Avoiding Isolation While Social Distancing
This isn’t the spring I was expecting. Weddings and parties have been postponed; races and dinners, canceled entirely. A global pandemic is keeping us cooped up in our homes.
It’s been over a month since I’ve seen many family members, and it’s easy to feel isolated. You may have to social distance, but it doesn’t mean you have to cut yourself off from everybody.
It can take a little more work and creativity, but you can still keep in touch with people, and keep your spirits up. Here are a few suggestions.
Check in with loved ones
Early on during my “social distancing,” I chatted with friends and family daily. As time went on, I grew bored of saying, “Hey, still hanging in there?” Soon enough, I would realize I let 4–5 days go by without sending even a text to certain people.
I now make it a point to check in with people more frequently. I try to send and ask for photos, so I’m still a part of my friends and family’s lives.
Calls or texts aren’t your only option, either. You can use Facetime on iPhones, or Google Duo on Android, to make video calls. This is especially helpful if you have a loved one in a nursing home, and can’t visit. It’s not the same as being there, but it can brighten someone’s day.
If it’s safe to do so, put on a mask and take a walk or a run outside. Or, do pushups or other exercises in your home. Exercising more is linked to improving your mood. Moving more will help you be social again when the time is right.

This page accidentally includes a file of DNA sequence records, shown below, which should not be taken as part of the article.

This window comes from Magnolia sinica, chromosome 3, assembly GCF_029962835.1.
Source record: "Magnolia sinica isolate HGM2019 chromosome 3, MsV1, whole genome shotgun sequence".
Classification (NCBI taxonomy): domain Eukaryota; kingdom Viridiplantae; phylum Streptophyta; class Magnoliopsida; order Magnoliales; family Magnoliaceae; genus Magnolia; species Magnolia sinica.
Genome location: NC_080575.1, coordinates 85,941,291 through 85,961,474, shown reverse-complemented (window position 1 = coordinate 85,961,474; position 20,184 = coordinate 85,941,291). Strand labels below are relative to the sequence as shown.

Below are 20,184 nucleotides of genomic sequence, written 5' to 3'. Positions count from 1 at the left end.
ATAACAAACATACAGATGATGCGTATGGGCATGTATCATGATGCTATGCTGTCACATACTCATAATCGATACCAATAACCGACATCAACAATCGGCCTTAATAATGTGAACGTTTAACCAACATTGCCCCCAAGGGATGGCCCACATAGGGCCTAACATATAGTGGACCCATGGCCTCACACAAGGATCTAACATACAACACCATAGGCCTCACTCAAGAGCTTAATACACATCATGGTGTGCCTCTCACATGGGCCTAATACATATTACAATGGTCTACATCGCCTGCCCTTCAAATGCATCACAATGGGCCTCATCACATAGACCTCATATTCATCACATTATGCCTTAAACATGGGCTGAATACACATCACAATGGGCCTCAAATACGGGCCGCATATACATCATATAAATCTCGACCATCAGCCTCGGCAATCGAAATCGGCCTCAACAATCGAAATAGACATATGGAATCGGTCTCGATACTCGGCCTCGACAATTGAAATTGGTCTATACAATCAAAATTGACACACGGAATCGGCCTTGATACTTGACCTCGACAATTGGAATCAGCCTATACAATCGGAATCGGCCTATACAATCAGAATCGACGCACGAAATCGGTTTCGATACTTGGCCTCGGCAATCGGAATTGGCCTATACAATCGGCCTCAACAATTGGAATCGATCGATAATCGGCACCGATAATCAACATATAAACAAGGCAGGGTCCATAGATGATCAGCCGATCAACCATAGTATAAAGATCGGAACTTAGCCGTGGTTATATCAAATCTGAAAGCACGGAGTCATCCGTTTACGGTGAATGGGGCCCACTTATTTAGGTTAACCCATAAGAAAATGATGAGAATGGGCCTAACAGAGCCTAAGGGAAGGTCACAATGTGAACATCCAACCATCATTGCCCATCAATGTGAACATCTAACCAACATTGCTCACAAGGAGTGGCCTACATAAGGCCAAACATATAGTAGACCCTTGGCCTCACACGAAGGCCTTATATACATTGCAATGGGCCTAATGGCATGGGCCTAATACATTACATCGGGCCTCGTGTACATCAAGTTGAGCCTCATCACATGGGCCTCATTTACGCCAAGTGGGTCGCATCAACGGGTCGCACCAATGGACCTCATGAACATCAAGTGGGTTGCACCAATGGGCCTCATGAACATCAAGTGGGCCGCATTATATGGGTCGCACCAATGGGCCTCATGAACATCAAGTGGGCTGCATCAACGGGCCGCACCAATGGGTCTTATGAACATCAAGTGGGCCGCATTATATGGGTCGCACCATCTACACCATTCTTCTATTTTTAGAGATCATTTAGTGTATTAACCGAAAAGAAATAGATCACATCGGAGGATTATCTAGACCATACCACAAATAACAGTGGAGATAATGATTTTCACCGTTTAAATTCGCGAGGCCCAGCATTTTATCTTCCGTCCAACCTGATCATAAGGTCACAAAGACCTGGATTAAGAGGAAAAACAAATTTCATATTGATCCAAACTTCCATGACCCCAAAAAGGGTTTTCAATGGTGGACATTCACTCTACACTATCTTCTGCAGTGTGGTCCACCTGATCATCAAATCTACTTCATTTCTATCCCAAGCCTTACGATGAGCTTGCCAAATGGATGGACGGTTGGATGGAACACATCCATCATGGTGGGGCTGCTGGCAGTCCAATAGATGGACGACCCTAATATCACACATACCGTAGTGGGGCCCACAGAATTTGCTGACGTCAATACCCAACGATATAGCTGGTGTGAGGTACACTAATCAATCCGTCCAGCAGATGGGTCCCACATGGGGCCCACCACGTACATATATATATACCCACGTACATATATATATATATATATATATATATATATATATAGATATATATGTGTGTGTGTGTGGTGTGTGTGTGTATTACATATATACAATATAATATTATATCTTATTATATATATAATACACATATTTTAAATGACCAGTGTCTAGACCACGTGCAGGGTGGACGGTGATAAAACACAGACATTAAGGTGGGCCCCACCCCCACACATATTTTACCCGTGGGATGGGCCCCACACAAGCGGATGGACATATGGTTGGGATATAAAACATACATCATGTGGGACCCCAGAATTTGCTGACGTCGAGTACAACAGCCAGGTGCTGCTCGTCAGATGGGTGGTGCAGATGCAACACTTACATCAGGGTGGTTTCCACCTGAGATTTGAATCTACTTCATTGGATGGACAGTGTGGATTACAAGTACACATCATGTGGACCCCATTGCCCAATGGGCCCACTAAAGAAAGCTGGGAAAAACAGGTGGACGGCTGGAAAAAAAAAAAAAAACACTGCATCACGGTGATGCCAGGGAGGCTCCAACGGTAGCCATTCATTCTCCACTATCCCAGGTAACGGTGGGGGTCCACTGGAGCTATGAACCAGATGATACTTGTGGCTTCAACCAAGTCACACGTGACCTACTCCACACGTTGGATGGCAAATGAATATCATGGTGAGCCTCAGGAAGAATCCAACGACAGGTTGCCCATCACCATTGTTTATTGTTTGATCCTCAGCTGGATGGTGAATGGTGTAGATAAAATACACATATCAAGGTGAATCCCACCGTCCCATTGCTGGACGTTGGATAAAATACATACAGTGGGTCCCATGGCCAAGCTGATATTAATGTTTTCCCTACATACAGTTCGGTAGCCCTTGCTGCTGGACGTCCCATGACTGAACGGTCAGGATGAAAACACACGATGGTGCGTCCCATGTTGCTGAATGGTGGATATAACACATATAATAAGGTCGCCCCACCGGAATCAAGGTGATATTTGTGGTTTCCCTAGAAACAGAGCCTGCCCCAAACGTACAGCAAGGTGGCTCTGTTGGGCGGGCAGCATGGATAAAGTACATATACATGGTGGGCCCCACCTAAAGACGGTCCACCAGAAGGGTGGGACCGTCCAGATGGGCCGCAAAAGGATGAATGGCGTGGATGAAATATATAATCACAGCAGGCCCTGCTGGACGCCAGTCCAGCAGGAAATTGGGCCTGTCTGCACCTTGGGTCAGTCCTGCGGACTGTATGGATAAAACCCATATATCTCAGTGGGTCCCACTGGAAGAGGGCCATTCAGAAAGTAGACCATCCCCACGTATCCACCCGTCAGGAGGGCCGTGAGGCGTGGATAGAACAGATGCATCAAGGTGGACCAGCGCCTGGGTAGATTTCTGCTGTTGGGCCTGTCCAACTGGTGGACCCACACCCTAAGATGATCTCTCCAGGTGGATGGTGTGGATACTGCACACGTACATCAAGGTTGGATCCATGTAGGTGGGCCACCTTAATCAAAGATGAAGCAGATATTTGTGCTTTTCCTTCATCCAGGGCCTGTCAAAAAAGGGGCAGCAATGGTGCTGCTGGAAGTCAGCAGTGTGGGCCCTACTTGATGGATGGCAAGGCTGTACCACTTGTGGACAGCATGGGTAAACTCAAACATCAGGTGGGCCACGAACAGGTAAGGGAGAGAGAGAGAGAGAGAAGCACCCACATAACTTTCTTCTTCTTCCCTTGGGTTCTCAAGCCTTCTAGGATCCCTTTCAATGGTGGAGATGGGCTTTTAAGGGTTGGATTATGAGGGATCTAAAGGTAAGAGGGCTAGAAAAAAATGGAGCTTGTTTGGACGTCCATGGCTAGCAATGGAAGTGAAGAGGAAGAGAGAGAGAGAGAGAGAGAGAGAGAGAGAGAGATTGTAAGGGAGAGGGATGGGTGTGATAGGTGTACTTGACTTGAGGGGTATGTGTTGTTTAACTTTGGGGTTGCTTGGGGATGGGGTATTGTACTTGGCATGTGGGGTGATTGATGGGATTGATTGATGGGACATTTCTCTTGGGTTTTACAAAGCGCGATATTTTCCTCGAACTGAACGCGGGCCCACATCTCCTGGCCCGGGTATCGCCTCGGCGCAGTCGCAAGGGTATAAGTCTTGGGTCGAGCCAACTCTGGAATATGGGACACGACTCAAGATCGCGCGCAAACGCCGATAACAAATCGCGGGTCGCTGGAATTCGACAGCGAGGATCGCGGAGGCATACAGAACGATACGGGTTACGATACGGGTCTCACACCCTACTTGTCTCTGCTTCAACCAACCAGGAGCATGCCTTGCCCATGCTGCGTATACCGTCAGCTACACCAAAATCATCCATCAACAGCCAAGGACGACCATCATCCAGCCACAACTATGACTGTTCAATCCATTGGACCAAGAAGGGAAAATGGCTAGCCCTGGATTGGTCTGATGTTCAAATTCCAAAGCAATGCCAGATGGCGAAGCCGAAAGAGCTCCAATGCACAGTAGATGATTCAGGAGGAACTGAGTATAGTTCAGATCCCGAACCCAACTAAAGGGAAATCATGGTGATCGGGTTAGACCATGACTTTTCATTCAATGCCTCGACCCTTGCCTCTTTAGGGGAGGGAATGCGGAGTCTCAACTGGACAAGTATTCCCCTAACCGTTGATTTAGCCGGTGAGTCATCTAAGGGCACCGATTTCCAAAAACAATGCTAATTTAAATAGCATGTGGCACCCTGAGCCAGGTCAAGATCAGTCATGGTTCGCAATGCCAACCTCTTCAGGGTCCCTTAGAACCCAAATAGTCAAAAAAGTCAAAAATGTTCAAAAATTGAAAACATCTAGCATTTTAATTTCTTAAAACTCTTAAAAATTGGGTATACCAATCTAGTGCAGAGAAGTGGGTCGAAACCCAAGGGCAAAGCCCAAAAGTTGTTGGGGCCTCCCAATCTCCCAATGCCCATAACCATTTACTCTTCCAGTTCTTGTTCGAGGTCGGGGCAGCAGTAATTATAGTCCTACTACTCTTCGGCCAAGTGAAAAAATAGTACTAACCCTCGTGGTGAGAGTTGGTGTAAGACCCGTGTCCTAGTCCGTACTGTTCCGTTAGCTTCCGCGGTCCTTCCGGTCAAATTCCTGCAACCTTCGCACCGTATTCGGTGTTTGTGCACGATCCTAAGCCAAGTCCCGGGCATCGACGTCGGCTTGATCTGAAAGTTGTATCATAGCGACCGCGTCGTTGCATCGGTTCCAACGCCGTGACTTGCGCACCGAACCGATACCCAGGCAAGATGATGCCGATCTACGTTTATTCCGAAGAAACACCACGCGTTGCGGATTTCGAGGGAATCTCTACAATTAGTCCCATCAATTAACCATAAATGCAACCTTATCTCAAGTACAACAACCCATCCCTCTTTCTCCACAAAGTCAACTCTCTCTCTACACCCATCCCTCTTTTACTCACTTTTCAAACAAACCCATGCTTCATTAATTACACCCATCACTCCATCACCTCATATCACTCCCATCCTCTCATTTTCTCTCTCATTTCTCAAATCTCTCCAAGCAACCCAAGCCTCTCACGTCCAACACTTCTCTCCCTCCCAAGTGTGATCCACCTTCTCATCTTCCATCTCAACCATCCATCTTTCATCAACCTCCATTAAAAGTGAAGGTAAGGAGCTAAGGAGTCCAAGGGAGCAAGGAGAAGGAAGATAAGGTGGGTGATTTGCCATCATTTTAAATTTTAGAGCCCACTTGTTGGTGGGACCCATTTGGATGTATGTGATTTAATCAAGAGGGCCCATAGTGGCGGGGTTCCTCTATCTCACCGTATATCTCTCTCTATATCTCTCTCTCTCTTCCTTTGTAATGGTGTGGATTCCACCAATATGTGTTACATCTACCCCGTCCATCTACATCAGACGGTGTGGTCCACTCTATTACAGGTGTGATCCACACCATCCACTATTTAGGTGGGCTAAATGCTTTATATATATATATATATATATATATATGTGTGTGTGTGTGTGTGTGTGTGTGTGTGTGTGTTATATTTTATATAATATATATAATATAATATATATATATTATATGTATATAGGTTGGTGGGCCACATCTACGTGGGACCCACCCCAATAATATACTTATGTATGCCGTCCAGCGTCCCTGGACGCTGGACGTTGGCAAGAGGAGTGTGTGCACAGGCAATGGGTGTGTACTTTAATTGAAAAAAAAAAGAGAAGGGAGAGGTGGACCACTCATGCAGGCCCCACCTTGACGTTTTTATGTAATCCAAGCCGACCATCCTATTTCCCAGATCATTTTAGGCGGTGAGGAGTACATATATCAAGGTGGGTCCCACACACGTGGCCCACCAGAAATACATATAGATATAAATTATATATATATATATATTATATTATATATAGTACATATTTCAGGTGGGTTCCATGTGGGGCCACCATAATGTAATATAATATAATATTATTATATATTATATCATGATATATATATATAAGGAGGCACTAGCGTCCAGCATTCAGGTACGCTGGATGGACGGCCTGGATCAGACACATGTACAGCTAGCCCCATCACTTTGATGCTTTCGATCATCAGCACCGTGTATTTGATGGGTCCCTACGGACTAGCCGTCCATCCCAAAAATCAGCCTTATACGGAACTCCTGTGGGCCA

And you don’t have to exercise alone. Many fitness classes are starting up on video platforms like Zoom. Taking a yoga class from home is a great way to stay connected with others while staying healthy.
Instead of planning the dessert for Easter dinner, I’m sending out greeting cards. Some family members are also planning on cooking a holiday dinner, then putting the food in bags on their steps for others to take.
You have to be cautious about contact, but grabbing a bag and washing your hands after is fairly safe. And it can help you feel more connected than just ordering takeout.
Recreate movie night
If you’ve got someone with you in quarantine, schedule a movie night. Cook (or order out) a nice dinner, make some popcorn, and settle in for a movie or TV show you haven’t seen before.
If you’re alone, ask a friend to watch a movie at the same time as you, and Facetime after it to discuss it. You can also create virtual book clubs and other gatherings.
If you’re battling feelings of depression, reach out to a counselor. Many now do telehealth, and can provide sessions over the phone or through video. This is a rough time, and many people will need help to get through it. Don’t feel alone — we’re all in this together.